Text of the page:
June 7, 2007
I think it’s fun to translate edu-speak into life at home. When I was in college, I certified to teach at the secondary level. I had to take all kinds of education courses, of course (but not nearly as many as primary school teachers). I was in a state of perpetual confusion (no comments, please), because I remember always thinking, “Why do education professionals have to come up with complicated terms for simple things?”
Just out of curiousity, I was scouting around to see the scope and sequences listed in various school systems. These excerpts of one from a Connecticut school seem fairly universal but put plainer than many. I was not surprised to see that Duncan has, in simple terms, passed kindergarten...
Through aesthetic experiences and hands-on activities, both two-dimensional and three dimensional, which emphasize perception and sensitivity, art production, art history, art criticism and appreciation, students gain heightened self-awareness and an important body of knowledge. The fundamentals are taught through the use of mixed media, painting and printing techniques along with the exploration of simple clay and construction projects. Fine motor skills are strengthened along with listening, problem-solving and socialization skills…. Children develop their visual and tactile abilities as they produce works in various media in response to varied stimuli. …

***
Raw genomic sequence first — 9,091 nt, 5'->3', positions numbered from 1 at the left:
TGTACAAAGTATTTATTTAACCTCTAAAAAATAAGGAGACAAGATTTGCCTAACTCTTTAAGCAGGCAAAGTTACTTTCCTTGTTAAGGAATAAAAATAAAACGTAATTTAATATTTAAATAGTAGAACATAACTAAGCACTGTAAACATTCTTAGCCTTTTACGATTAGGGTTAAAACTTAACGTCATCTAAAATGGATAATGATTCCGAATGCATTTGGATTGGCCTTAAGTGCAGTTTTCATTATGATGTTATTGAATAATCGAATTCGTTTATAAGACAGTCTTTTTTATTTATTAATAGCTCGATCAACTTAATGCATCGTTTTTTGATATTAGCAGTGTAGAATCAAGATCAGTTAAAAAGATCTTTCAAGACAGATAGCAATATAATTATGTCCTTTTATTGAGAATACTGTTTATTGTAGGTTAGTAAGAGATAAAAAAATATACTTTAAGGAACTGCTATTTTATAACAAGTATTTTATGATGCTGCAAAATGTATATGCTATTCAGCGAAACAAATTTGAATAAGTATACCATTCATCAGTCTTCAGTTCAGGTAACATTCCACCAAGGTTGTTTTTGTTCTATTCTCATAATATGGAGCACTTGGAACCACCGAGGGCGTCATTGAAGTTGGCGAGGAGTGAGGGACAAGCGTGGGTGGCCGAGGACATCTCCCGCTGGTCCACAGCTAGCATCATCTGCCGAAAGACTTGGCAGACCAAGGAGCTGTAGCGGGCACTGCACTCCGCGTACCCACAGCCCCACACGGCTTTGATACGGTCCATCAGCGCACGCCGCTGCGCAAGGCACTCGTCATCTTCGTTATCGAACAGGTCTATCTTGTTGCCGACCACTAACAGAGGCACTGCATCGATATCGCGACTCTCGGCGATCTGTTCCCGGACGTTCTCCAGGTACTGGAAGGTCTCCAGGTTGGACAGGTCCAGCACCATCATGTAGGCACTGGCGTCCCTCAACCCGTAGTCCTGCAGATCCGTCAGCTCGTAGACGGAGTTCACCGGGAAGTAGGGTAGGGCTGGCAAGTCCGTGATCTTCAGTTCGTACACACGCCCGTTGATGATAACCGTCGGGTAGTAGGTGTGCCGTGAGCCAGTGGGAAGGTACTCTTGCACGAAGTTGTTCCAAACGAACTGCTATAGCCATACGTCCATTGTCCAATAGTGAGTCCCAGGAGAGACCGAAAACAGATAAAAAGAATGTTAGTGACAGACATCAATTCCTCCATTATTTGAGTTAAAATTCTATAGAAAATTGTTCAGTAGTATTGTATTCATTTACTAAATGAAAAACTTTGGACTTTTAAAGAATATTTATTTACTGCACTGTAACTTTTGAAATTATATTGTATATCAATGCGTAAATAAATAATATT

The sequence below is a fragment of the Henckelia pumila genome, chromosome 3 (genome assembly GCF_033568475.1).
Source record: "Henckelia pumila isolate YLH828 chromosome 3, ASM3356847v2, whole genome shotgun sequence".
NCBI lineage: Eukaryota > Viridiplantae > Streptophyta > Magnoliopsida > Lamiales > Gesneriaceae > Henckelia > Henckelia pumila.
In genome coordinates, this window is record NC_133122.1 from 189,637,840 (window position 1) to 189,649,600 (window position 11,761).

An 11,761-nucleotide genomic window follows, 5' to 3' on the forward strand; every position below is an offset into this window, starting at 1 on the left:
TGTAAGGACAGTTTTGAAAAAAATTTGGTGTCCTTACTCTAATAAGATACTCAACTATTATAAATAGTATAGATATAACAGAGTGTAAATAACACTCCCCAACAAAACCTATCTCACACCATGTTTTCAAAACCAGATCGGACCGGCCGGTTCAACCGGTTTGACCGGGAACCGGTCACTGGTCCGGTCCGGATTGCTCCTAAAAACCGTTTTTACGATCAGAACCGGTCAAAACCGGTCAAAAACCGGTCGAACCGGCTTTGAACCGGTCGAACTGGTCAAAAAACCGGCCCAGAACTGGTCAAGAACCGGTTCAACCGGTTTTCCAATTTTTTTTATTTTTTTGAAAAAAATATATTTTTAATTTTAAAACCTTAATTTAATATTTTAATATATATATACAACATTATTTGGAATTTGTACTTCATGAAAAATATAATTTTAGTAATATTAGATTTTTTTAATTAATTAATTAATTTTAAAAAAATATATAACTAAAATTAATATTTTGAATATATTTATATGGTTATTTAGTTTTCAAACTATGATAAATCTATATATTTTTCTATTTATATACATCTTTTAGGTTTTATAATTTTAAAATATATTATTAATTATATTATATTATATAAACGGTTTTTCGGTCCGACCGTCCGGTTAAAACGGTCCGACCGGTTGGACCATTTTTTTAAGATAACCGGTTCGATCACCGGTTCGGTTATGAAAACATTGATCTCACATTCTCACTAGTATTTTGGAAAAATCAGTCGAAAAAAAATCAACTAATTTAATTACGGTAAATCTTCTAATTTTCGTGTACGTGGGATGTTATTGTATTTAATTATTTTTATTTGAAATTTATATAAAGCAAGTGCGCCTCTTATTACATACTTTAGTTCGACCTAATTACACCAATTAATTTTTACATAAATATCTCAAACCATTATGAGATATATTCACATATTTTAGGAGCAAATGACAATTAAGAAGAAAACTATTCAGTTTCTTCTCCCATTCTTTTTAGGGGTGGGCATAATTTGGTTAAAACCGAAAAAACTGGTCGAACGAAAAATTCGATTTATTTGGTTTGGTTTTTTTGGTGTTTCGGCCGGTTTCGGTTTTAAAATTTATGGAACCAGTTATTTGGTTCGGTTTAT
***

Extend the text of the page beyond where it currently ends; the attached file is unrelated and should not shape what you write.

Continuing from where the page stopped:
As youngsters learn that art is enjoyable and each child’s work is unique, they become aware of the positive aspects of criticism and learn to value art. …
In other words… Duncan loves art. He knows all his colors, including Macaroni and Cheese. He can cut, glue, staple, make cool stuff with play-dough, paint, color, draw, make all kinds of two- and three-dimensional creations using his imagination and our box of inventing supplies. He likes his artwork. He wants it to be hung on the bulletin board. He appreciates his siblings’ artwork, as well. He definitely values art.
The Technology Applications Curriculum has four strands: Foundations, Information Acquisition, work in Solving Problems and Communication. The Foundations Strand addresses use of technology related vocabulary, concepts and strategies. The Information Acquisition Strand includes the identification of task requirements; the plan for using search strategies and the use of technology to access, analyze and evaluate the acquired information. The Solving Problems Strand involves students in individual and group tasks that require them to select the technology appropriate to the task, synthesize knowledge, create a solution and evaluate the results. The Communications Strand includes tasks that require students to make appropriate selections of formats and use the tools to communicate information to diverse audiences. Students will have opportunities through a variety of assured experiences integrated into the daily exploration of curriculum topics to apply and practice these skills. …